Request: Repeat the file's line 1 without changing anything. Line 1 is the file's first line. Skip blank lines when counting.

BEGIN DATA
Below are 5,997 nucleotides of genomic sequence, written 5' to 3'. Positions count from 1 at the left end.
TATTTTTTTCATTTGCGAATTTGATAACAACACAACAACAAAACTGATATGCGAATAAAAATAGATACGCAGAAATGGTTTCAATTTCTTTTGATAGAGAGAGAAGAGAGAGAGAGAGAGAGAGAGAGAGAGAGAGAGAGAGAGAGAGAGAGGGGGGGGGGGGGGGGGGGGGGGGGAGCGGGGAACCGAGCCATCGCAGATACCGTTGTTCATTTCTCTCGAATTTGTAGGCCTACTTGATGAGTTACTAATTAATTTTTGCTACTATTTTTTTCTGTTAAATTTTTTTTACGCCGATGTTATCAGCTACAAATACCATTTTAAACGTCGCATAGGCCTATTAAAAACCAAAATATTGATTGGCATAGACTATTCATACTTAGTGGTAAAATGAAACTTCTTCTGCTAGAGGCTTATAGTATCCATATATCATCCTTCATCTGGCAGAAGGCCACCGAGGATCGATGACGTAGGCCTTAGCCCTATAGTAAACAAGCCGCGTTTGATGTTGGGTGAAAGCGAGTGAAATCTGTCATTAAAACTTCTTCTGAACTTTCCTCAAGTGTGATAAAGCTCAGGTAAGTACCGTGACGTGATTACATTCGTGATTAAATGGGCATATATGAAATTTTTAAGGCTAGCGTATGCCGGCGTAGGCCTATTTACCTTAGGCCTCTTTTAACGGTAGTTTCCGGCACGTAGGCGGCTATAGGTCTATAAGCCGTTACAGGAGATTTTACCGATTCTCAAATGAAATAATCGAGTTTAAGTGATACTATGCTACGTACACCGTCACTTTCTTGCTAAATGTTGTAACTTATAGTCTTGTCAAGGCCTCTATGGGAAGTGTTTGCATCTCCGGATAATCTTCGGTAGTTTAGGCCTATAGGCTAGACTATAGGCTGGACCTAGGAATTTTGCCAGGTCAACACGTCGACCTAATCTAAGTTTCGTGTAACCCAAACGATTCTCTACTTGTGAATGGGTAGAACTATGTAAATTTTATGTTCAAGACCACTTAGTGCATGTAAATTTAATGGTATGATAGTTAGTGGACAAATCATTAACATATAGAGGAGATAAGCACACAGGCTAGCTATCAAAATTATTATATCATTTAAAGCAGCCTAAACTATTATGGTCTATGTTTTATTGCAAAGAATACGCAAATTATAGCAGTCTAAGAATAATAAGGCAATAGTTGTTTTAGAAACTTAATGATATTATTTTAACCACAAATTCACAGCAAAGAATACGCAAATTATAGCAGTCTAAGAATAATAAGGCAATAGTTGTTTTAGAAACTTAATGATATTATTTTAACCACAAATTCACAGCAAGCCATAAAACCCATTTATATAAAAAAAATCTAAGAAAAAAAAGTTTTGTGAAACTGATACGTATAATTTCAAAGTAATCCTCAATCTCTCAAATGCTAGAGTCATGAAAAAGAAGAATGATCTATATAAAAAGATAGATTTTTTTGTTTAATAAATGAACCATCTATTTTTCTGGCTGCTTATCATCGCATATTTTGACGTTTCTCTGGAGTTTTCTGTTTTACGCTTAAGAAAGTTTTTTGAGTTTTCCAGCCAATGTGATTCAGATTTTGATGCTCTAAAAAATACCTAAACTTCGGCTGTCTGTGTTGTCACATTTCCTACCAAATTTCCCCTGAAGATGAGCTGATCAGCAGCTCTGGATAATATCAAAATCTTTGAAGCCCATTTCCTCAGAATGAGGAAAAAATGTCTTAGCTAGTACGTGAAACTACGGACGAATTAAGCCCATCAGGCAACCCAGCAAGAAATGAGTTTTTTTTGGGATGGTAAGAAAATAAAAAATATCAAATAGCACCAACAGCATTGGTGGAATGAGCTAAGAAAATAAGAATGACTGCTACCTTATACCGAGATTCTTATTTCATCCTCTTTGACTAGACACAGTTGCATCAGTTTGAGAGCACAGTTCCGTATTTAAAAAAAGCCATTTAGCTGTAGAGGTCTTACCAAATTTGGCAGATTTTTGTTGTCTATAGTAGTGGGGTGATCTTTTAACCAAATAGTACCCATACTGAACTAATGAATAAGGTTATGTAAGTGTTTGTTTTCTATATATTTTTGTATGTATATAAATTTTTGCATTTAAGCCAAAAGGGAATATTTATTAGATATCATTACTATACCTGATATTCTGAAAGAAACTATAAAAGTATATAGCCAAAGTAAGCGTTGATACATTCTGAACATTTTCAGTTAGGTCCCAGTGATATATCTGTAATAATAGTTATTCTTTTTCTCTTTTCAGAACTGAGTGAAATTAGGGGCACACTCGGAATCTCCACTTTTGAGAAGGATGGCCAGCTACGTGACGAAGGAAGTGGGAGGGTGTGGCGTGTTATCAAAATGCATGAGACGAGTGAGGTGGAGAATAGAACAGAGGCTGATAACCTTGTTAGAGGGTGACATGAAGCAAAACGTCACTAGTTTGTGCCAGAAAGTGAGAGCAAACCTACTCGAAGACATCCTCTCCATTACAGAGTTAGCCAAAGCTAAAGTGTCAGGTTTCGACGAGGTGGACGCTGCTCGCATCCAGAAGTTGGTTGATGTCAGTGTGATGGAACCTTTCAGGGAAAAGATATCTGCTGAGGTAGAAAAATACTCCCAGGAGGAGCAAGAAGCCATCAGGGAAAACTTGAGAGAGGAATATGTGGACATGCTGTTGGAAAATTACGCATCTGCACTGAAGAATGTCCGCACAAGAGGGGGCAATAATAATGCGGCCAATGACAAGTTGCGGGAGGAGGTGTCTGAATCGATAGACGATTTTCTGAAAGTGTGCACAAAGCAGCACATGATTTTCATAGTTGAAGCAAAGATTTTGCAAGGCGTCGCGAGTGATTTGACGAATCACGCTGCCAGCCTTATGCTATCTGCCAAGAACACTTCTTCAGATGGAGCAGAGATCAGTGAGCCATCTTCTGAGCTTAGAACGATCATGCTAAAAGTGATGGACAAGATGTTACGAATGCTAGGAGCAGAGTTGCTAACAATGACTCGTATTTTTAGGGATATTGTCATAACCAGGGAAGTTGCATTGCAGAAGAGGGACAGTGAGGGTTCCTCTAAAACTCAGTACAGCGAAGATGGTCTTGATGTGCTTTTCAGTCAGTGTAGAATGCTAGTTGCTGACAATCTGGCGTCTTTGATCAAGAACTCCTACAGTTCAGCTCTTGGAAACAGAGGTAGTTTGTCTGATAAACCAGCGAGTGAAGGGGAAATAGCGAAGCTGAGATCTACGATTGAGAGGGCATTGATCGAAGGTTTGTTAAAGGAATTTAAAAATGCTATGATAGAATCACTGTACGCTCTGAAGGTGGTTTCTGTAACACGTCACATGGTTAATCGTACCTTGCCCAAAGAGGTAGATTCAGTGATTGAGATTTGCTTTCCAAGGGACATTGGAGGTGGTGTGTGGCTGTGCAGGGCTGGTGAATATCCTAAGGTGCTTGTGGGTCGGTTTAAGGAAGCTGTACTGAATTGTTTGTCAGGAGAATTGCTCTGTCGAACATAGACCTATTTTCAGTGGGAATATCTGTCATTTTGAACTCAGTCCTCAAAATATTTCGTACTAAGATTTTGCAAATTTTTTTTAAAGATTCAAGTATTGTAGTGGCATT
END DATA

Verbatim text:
Below are 5,997 nucleotides of genomic sequence, written 5' to 3'. Positions count from 1 at the left end.